Proceedings of the West Coast Conference on Formal Linguistics (WCCFL) XXIV
It has been observed by Ross (1969), Lasnik (1999, 2000) and Merchant (2001) that Sluicing, an instance of ellipsis, has an ability to ameliorate certain grammatical violations, such as extraction out of an island. It has also been argued by Merchant (2001) that Sluicing can repair Left-branch Extraction (LBE) violations. However, as Merchant (2001) observes, if a left-branch is extracted out of an island, Sluicing fails to repair the derivation. In section 2, I will demonstrate these puzzling facts and extend the initial observation to other contexts, combining several locality violations under Sluicing. In section 3, I examine what prevents LBE in certain languages, considering a phase-based account and a structural account of Bošković (2005). In section 4, I will argue that the structural account is superior to the phase-based account in that it draws a distinction between LBE violations and standard island violations. I propose that this distinction is crucial in our understanding of why LBE out of islands cannot be remedied by Sluicing. I will make proposals about how locality violations are encoded in the derivation. This will explain why certain violations disappear under Sluicing and others do not.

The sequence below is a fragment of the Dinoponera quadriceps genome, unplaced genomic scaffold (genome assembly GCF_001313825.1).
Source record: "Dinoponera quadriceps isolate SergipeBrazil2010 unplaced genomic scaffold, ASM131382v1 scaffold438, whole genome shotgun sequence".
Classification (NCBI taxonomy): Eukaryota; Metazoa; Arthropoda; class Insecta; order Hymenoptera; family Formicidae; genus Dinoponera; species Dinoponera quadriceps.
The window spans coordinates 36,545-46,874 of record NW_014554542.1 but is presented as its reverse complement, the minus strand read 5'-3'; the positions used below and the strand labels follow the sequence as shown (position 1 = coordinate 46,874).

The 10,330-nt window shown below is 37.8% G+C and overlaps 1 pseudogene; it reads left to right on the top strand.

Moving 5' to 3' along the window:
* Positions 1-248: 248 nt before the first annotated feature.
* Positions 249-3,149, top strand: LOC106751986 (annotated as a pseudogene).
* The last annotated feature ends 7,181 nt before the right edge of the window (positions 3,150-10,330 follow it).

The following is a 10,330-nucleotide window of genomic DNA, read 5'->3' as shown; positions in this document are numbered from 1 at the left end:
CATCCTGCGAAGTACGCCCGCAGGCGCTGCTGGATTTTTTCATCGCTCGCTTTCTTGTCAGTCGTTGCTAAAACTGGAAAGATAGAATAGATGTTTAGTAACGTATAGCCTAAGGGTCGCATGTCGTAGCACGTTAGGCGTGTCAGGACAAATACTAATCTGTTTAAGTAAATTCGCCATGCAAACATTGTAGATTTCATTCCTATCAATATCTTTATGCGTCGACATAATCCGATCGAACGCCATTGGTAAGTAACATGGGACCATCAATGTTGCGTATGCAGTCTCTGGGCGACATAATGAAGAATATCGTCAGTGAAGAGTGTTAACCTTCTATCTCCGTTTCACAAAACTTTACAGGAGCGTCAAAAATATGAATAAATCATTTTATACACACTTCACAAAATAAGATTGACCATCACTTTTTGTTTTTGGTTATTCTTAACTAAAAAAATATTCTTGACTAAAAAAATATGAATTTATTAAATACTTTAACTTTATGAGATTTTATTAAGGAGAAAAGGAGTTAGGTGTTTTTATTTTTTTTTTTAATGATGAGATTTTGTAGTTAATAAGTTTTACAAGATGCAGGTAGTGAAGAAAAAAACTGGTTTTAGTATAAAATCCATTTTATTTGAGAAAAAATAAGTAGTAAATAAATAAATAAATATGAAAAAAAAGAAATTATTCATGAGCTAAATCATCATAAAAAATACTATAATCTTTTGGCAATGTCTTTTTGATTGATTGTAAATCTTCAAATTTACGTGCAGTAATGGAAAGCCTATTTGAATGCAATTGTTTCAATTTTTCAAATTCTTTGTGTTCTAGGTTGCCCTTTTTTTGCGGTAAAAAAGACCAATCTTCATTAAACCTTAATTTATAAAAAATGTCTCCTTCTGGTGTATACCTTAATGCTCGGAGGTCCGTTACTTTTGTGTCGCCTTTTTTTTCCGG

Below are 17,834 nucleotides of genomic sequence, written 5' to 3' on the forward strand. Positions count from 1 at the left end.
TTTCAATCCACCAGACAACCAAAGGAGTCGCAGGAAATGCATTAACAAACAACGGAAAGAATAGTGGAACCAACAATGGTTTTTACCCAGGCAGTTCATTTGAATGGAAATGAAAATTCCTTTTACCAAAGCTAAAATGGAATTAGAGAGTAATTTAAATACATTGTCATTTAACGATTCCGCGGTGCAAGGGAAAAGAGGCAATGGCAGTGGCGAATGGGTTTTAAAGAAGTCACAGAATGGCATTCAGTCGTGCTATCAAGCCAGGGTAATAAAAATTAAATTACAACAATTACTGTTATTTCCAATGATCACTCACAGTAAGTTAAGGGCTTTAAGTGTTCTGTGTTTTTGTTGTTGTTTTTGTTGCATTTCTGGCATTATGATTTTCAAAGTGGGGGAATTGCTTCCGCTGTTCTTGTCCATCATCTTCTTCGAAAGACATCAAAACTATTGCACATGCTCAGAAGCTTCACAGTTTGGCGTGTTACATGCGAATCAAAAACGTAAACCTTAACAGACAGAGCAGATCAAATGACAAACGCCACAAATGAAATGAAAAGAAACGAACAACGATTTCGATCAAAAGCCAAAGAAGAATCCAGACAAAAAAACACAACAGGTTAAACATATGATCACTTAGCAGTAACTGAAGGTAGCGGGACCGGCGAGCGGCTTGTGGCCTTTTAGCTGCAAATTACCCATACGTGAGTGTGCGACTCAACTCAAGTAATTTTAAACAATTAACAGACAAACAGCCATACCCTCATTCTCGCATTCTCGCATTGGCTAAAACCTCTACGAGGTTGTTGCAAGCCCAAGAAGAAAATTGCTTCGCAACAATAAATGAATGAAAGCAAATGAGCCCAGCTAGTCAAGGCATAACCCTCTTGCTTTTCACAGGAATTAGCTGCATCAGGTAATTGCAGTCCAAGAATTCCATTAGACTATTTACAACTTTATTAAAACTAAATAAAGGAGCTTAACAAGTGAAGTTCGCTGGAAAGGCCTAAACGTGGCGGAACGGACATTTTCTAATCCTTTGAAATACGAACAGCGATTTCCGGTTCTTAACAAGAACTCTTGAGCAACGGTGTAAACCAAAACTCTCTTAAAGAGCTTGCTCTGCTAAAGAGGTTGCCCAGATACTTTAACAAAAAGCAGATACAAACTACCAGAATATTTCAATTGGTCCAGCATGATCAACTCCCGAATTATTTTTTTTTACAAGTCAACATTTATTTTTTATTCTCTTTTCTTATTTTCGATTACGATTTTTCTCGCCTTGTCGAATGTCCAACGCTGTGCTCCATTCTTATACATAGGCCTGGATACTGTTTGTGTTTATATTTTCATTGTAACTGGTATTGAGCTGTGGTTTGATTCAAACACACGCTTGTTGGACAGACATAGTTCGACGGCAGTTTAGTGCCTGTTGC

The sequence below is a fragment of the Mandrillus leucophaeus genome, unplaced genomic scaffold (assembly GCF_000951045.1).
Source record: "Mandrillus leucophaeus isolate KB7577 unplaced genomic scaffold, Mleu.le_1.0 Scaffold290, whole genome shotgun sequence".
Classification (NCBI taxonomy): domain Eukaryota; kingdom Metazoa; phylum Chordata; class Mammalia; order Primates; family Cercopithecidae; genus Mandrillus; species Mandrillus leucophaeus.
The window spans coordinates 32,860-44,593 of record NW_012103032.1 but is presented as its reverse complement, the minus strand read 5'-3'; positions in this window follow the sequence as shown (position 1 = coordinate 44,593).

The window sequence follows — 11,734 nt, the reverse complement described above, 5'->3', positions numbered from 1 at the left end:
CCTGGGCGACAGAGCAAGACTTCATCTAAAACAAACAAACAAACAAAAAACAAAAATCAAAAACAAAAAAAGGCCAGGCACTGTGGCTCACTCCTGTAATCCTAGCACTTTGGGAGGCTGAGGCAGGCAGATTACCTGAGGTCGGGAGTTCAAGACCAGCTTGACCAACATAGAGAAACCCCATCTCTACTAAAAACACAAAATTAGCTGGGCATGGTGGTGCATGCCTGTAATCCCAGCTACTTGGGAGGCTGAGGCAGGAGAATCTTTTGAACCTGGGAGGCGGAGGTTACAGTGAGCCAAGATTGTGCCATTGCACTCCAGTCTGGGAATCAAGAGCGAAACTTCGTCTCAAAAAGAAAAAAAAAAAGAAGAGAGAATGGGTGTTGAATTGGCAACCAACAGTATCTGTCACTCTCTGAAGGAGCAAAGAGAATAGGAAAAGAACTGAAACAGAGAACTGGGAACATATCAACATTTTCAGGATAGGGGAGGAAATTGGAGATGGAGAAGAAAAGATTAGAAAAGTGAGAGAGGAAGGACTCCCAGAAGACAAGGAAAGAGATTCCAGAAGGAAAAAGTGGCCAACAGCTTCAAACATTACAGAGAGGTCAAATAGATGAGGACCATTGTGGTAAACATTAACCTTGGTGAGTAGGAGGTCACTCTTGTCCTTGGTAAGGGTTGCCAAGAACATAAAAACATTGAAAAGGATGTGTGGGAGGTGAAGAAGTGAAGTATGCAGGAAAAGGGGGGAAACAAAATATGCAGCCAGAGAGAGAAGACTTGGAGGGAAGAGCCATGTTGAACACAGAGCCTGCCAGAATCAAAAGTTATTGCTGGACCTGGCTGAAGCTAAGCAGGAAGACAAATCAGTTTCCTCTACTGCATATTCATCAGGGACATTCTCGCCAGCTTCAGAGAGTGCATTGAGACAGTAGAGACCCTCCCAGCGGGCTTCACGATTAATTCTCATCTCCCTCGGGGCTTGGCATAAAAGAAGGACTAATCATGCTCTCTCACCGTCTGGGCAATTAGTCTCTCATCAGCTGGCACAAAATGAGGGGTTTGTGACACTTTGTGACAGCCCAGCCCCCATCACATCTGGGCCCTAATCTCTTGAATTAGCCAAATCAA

Grebenyova, Lydia, "Sluicing and Left-branch Extraction Out of Islands" (2005). Linguistics. 7.
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